In the shadow of giants
I have walked the US cemeteries of Europe.
I have watched my Army father cry over his fallen predecessors.
I have no words now; I had no words then, to describe that emotion.
I have walked in the shadow of Giants.
I have played on the sand of Omaha Beach.
I have heard my men (one still a boy) discuss the strategies of that June, long ago.
I have listened to father and son, grateful for the blessings of that day.
I have played in the shadow of Giants.
I have skipped on the cliffs of Pont-du-Hoc.
I have watched my Ranger relate the heroics of his forebears that day.
I have marveled at their fortitude and sacrifice.
I have skipped in the shadow of Giants.
I have slogged through old, preserved trenches from World War I.
I have walked in the rain at twilight down those muddy hell-holes.
I have lost my way, and had only a tiny flashlight to guide me back.
I have slogged in the shadow of Giants.
I have danced through the fields of Flanders poppies.
I have replied to The Dead, “we took the torch, we held it high.”
I have worn a poppy for many a November 11th to honor my veterans.
I have danced in the shadow of Giants.
I have strolled along the Berlin Wall.
I have found pieces o f the old concrete to remind myself of that “Wall of Shame.”
I have placed my hands on the remains.
I have strolled in the shadow of Giants.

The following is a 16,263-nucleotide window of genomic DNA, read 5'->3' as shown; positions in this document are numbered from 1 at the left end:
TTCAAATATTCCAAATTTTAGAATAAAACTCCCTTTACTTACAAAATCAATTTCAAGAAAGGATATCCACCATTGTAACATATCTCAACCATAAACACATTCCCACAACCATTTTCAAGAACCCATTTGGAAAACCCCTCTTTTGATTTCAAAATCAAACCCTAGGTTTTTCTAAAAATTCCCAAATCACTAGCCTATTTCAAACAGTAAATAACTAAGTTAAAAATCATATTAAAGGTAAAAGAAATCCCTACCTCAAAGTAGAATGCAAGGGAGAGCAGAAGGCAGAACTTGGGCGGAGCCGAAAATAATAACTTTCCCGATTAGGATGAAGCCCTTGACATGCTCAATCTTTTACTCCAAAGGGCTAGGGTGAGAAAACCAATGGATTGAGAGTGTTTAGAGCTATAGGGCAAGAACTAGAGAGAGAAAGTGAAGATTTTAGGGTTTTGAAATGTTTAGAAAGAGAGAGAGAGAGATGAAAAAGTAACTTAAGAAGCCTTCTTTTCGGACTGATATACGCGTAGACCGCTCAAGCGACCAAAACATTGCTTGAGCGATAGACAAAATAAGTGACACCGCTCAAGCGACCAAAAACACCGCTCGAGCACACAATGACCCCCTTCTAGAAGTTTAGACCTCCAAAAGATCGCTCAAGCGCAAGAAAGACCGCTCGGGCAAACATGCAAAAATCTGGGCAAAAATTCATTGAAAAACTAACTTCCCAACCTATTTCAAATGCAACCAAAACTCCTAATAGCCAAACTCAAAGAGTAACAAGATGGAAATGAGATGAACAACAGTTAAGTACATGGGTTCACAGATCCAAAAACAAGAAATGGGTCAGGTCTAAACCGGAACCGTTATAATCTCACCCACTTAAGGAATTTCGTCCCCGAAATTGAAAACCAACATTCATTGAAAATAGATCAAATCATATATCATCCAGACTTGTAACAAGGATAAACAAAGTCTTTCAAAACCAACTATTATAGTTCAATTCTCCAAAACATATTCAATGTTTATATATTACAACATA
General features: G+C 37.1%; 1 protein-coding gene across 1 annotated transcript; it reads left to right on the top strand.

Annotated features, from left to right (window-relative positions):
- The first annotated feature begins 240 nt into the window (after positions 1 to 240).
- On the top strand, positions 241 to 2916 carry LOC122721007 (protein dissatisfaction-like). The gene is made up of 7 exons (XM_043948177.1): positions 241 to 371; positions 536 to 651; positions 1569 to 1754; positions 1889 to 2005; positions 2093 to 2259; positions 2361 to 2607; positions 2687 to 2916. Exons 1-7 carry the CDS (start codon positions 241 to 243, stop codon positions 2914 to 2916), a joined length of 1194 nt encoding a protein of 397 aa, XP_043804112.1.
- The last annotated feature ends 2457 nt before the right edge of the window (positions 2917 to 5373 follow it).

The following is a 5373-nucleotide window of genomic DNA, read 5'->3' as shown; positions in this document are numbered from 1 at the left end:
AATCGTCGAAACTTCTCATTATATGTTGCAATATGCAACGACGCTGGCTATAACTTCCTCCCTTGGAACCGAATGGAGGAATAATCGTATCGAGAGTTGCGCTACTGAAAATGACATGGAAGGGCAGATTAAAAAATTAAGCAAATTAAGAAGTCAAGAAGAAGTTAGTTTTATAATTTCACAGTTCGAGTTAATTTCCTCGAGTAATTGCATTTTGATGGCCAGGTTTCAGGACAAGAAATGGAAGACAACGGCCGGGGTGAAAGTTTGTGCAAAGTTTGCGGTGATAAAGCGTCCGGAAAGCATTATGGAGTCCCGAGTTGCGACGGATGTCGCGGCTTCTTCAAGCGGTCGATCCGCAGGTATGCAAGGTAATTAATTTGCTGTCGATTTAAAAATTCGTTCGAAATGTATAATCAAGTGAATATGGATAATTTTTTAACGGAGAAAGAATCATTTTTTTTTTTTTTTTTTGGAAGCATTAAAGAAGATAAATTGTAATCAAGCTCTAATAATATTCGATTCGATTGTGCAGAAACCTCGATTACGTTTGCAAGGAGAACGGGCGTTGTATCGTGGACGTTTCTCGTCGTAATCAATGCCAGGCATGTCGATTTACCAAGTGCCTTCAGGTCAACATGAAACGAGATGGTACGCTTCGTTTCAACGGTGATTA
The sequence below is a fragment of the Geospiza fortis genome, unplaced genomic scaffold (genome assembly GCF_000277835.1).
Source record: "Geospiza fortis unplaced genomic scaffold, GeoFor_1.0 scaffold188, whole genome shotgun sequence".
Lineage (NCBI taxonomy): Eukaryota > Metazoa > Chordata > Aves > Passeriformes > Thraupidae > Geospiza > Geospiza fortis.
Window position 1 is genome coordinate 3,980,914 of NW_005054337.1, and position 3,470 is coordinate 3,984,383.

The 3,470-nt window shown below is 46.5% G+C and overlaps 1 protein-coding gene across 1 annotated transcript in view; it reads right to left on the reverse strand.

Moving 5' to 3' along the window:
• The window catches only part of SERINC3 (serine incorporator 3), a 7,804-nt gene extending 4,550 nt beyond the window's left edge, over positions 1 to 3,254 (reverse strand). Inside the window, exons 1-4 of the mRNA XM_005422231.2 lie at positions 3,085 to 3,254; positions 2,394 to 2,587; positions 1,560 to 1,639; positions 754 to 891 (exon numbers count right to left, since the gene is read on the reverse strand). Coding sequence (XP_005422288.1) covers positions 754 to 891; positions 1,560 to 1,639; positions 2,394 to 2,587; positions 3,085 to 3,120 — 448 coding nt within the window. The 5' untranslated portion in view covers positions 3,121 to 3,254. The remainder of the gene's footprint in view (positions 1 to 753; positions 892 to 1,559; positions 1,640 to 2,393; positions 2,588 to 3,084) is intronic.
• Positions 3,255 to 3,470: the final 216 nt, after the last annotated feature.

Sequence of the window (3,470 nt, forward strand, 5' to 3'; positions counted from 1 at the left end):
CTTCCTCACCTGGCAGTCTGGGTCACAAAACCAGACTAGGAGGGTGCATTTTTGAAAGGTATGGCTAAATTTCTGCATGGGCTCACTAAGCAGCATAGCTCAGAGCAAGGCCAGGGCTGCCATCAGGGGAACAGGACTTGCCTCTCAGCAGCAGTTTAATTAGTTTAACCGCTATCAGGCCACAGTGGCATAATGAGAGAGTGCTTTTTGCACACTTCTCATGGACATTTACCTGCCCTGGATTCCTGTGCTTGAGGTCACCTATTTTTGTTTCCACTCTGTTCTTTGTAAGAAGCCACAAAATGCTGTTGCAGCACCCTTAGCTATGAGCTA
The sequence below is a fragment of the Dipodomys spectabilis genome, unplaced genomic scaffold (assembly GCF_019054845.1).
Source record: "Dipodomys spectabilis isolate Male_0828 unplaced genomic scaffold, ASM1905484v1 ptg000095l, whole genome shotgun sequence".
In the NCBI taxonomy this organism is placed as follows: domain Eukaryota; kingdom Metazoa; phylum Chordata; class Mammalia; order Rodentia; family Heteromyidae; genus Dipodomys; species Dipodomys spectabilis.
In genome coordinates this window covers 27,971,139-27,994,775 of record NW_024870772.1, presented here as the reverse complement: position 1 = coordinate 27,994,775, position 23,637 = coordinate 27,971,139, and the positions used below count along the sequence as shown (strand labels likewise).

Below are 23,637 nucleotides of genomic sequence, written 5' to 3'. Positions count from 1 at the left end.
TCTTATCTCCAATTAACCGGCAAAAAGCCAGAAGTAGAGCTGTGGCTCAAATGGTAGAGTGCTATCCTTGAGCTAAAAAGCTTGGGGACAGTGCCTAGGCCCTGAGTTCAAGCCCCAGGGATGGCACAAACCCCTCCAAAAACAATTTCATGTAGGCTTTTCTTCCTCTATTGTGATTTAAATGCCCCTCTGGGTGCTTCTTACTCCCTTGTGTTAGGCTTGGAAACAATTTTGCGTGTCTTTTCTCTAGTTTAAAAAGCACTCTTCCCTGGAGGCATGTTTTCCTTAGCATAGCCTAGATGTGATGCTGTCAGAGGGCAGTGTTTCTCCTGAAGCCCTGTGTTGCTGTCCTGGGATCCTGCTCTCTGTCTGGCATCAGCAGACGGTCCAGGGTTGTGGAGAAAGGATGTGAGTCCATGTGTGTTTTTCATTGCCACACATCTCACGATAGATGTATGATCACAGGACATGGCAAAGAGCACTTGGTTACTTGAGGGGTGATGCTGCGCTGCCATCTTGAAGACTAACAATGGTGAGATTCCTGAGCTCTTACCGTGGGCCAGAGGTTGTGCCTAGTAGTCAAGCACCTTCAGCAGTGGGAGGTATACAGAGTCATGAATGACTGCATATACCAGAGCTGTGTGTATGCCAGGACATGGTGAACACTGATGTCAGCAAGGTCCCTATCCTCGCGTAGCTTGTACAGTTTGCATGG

I have listened to my grandfathers tell of their war.
I have one Army and two Navy Grandfathers who served in WWII.
I have heard their stories and tall tales and basked in their wisdom.
I have listened in the shadow of Giants.
I have sat in a Veteran’s commemoration service as servicemen stood around me.
I have watched military men rise behind me, before me, beside me.
I have thanked them for their service with applause and handshakes.
I have sat in the shadow of Giants.
I have prayed for my friends serving in the military.
I have many friends who chose to serve their country.
I have chosen to pray daily for their mental, physical health and safety.
I have prayed in the shadow of Giants.
I have celebrated the return of troops from oversees.
I have greeted the units as they arrive home.
I have tied yellow ribbons and flown flags to welcome them back.
I have celebrated in the shadow of Giants.
I have cried as “Proud to be an American” played.
I have watched my father, standing tall next to me, defending her today.
I have watched a crowd full of soldiers stand tall for that song.
I have cried in the shadow of Giants.
I have worshipped in chapels on multiple military bases.
I have celebrated Easter, Christmas, and my baptism in my father’s chapel.
I have served those chapel congregations through music, VBS, and Sunday School.
I have worshipped in the shadow of Giants.
I have lived my whole life as an Army Brat.
I have no home, save where my family is.
I have said goodbye countless times, have waved to my Daddy, comforted my lonely mother.
I have lived in the shadow of Giants.
- Emilynn Collins is a 27-year-old military brat from Columbus, Ohio